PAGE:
Year of Publication
Doctor of Philosophy (PhD)
Dr. Lori Gonzalez
Dr. Ruth Huebner
Self-determination is the ability to control one’s life and to actively participate in the decisions which affect the direction of one’s life. This ability is considered a critical life skill for individuals with developmental disabilities. The ability to make choices, plan, and self-evaluate are among the primary skills included in the development of self-determination. Currently, there is very limited emphasis on the importance of self-determination in the literature of communication disorders. This study was designed to determine if a teaching paradigm which incorporates key elements of self-determination is as or more effective and efficient in teaching syntax than a traditional, clinician-directed teaching paradigm for students with developmental disabilities. Two methods of syntax instruction were compared for 4 students with Down syndrome between the ages of 7 and 13 years using an Adapted Alternating Treatment (AAT) single subject design. In the Clinician Directed (CD) condition, the clinician selected the reinforcing activities, scheduled the order of those activities, and provided the students with feed-back on the accuracy of their productions. In the Self-Determined (SD) condition, the students chose the reinforcing activities from 4 possible choices, scheduled the order of activities, and self-evaluated the accuracy of their productions.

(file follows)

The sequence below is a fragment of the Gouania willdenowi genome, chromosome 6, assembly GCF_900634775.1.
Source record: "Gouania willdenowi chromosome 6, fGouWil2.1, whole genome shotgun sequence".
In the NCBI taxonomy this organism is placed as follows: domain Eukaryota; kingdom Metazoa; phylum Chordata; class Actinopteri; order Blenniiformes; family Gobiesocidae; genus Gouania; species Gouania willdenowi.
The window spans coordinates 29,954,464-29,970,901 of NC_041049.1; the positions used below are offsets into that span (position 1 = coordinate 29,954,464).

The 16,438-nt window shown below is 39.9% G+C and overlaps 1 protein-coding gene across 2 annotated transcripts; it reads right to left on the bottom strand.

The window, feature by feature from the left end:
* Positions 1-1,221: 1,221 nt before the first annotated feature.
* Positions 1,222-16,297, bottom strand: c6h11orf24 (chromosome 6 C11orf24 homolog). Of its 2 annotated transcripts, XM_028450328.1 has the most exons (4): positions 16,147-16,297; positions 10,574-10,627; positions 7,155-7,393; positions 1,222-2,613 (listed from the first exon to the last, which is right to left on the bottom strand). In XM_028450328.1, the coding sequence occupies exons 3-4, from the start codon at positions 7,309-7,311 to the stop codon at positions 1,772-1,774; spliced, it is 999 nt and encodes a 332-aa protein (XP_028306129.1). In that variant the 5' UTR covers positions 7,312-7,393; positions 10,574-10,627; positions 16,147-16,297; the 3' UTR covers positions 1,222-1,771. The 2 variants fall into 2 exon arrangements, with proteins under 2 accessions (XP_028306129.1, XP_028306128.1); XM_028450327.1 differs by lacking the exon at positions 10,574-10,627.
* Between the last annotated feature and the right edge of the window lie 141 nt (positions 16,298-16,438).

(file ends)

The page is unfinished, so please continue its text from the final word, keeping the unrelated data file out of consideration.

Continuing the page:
Results of the study indicated that both the traditional clinician-directed approach (CD)and the self-determined approach (SD) were effective in teaching syntax targets with all 4 students achieving criterion at an unexpectedly rapid rate and maintaining skills regardless of the teaching condition. The CD condition was slightly more efficient than the SD condition in achieving criterion for 3 of the 4 students in the study; however, for 2 of these 3 students, there was a difference of only 1 session between the 2 conditions. In the SD condition the students were required to self-evaluate responses, a key element in the development of self-determination skills. Interestingly, students appeared to learn to self-correct errors slightly sooner in the SD than the CD condition. Further investigation is needed, but a case might be made that including elements of self-determination in syntax training could justify the slight loss of efficiency, and does so without disrupting teaching effectiveness.
KLEINERT, JANE O'REGAN, "A COMPARISON OF SYNTAX TRAINING FOR STUDENTS WITH DEVELOPMENTAL DISABILITIES UTILIZING CLINICIAN-DIRECTED VERSUS SELF-DETERMINED SESSION PARADIGMS" (2005). University of Kentucky Doctoral Dissertations. 456.